The Heritage Card is valid for one year from the date of purchase.
This card is worth it if you intend to visit many of the fee-paying sites. Unfortunately, you cannot order these cards online.
Visit the Heritage Ireland site to find out where you can purchase them.
6. Accessing WiFi the Smart Way in Ireland
While it’s possible to get Wifi in most public places in Ireland, such as airports, restaurants, and bars, as well as on buses and trains, you won’t be able to access it while you travel around Ireland in your rental car unless you enable data roaming, which can be expensive.
There are a couple of ways to get around this.
- Sign up for an international mobile usage plan from your carrier but read the fine print before signing on as this can be expensive.
- Purchase a new Sim card for your phone (provided it is not locked) from any Tesco supermarket in Ireland (both north and south of the border). Your purchase will also include a mobile usage plan for the duration of your stay in the country.
- Rent a personal WiFi device from Wi-Fi Candy. The rates are quite reasonable, and you get unlimited data usage as well.
- Purchase a cheap prepaid phone from Tesco to use while you’re on vacation in Ireland.
- Simply rely on Wi-Fi when you can, provided you have your data turned off or your phone is on airplane mode.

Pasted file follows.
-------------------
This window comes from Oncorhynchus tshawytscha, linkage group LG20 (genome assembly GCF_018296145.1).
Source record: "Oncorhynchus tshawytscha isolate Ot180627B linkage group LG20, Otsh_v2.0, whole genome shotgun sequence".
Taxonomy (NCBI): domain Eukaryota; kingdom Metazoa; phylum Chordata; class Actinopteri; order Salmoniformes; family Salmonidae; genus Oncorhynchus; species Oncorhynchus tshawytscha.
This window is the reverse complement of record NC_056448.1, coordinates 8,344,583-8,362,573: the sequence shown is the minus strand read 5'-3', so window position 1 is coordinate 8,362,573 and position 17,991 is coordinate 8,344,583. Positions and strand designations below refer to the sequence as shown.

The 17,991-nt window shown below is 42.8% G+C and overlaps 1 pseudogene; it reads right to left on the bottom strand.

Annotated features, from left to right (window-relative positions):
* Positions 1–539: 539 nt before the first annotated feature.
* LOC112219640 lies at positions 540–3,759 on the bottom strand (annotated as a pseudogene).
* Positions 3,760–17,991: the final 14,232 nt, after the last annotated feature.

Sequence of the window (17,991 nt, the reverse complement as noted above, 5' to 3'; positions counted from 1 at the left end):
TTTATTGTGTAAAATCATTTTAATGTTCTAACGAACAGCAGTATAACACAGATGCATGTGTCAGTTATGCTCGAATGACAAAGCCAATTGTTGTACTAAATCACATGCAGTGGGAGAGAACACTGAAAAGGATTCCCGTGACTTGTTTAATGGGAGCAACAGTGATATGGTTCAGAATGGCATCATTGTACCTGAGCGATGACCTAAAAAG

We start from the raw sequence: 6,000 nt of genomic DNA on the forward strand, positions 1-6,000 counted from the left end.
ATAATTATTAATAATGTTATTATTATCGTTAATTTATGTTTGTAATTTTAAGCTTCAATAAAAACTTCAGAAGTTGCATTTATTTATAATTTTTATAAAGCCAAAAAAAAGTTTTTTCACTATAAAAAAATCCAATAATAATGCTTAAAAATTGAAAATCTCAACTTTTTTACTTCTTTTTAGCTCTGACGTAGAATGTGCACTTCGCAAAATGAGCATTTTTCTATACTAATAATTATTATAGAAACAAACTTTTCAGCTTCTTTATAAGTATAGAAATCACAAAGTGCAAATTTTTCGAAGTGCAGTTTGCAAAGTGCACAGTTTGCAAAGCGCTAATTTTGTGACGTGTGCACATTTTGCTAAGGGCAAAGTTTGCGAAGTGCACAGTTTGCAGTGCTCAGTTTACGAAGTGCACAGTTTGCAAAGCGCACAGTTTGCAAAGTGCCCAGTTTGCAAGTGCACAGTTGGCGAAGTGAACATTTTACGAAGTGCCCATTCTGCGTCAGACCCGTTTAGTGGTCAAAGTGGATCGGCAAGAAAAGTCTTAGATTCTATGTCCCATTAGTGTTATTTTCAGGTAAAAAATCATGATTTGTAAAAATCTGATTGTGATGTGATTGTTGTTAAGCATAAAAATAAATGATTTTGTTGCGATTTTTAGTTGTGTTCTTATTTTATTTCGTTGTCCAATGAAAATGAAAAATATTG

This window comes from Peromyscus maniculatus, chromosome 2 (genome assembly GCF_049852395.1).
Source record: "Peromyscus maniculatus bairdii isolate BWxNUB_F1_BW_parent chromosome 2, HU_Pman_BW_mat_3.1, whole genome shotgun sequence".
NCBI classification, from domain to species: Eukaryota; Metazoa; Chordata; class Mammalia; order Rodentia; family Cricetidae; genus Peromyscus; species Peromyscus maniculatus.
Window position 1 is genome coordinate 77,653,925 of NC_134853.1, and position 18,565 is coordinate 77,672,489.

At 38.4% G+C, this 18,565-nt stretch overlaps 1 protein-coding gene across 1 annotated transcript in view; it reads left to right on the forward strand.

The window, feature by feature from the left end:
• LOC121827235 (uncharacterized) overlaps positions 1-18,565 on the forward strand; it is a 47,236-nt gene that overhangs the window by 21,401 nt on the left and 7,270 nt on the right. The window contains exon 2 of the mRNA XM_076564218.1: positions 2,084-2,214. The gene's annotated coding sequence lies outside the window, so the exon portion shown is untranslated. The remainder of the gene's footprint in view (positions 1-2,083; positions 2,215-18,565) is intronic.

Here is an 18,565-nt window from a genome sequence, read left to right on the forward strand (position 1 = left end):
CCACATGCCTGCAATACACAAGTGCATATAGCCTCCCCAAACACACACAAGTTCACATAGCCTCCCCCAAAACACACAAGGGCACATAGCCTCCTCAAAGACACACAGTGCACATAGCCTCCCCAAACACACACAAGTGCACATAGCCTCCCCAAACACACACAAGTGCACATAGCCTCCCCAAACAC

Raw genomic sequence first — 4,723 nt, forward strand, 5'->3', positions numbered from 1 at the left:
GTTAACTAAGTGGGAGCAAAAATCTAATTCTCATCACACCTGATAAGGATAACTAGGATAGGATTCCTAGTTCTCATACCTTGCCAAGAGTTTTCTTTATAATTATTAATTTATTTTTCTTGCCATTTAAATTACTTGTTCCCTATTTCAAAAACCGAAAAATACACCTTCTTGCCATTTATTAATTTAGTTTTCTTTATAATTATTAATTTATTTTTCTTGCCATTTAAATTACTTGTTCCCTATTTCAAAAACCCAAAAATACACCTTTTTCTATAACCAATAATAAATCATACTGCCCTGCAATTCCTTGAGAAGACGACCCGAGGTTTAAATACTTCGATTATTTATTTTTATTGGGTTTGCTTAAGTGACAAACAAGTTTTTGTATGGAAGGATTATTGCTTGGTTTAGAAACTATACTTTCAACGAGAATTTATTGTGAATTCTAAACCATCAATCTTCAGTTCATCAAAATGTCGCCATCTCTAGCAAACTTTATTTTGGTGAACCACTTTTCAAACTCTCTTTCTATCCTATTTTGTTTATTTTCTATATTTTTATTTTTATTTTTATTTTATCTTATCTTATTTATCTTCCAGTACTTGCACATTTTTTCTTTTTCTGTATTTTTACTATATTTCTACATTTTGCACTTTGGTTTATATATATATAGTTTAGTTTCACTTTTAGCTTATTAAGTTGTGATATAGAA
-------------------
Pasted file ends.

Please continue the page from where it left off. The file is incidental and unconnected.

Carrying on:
7. Choose a Smaller Rental Car
If you’re light on luggage, then a compact rental car is something to consider.
While Ireland’s motorways are equal to those in Europe, the U.S., and elsewhere, there are still many smaller roads that you’ll find yourself navigating.
This is when a small car comes in handy. Gas (petrol) is expensive in Ireland, so renting a smaller vehicle makes sense. If you can drive a stick shift, you can save even more.
Get Your 32 Free Activities to Do in Ireland Cheat Sheet
8. Avail of Free Museums
There are quite a number of free attractions in Ireland besides the heritage sites mentioned above.
In Dublin alone, you’ll find a variety of free museums and galleries to visit.
There are others across the country that are free to visit. Some include the Crawford Art Gallery in Cork, the Museum of Country Life in Co. Mayo, the Monaghan County Museum, and the Sligo County Museum, and the Jackie Clarke Collection in Ballina, Co. Mayo.
9. Skip Lunch
Most accommodation in Ireland, whether it’s a B&B or a hotel, will serve a full Irish breakfast that should keep you going for several hours.